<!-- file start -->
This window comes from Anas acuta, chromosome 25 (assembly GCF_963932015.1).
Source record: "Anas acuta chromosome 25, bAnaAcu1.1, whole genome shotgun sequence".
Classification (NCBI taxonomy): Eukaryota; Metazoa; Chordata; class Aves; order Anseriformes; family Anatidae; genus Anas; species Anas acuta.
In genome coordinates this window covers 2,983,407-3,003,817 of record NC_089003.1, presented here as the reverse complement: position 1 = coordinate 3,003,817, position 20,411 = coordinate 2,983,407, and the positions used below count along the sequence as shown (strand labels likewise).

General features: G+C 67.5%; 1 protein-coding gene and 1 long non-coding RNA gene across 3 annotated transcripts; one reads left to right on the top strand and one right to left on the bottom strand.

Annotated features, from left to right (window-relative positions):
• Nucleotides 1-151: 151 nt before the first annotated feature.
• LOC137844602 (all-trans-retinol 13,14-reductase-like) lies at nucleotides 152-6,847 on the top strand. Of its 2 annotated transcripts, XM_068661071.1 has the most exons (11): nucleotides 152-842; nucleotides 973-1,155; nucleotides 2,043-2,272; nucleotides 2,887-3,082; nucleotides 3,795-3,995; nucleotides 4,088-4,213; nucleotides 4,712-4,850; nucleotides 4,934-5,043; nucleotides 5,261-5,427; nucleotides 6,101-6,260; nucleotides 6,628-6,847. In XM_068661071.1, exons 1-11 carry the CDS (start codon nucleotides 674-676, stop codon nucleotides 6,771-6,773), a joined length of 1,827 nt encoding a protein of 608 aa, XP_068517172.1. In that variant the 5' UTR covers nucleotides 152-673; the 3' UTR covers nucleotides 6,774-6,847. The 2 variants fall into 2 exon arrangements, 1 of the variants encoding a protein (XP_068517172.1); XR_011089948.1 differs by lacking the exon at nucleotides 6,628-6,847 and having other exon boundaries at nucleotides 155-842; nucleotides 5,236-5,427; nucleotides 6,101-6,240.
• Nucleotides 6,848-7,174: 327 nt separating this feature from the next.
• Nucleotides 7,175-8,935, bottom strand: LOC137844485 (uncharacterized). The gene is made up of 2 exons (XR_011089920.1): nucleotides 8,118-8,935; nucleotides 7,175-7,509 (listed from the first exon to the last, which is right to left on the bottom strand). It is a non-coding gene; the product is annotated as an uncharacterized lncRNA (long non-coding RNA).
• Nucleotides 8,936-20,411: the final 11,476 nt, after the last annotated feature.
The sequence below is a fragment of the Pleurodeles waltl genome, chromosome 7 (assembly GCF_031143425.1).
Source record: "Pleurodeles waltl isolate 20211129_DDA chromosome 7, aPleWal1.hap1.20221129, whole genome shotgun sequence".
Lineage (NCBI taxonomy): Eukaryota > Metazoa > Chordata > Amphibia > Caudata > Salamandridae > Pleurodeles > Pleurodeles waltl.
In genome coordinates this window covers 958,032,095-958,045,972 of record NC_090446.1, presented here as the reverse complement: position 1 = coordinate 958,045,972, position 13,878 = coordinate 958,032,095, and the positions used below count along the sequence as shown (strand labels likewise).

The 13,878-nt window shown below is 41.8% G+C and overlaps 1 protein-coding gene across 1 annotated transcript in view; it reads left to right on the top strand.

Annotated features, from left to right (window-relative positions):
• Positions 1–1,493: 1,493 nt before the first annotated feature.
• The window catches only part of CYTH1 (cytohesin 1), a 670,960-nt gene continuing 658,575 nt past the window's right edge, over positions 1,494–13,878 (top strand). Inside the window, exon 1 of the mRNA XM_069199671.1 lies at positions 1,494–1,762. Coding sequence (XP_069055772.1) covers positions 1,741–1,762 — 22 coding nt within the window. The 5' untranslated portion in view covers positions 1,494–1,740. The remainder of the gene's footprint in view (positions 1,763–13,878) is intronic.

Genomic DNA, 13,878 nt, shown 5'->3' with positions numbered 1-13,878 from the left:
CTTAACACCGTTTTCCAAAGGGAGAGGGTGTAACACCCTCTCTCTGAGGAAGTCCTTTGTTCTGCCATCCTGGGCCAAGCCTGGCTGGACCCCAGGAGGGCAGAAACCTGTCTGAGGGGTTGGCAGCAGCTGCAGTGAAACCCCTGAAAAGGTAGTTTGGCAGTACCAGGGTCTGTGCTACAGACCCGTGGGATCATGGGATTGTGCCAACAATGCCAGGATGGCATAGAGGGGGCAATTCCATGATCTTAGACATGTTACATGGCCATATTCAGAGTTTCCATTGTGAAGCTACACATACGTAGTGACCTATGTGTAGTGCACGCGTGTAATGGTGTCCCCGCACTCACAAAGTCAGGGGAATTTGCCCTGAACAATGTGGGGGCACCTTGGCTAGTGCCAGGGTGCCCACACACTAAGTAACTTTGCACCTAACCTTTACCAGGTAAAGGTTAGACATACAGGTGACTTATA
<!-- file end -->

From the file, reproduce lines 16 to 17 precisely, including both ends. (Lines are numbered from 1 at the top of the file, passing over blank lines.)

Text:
The 13,878-nt window shown below is 41.8% G+C and overlaps 1 protein-coding gene across 1 annotated transcript in view; it reads left to right on the top strand.

Annotated features, from left to right (window-relative positions):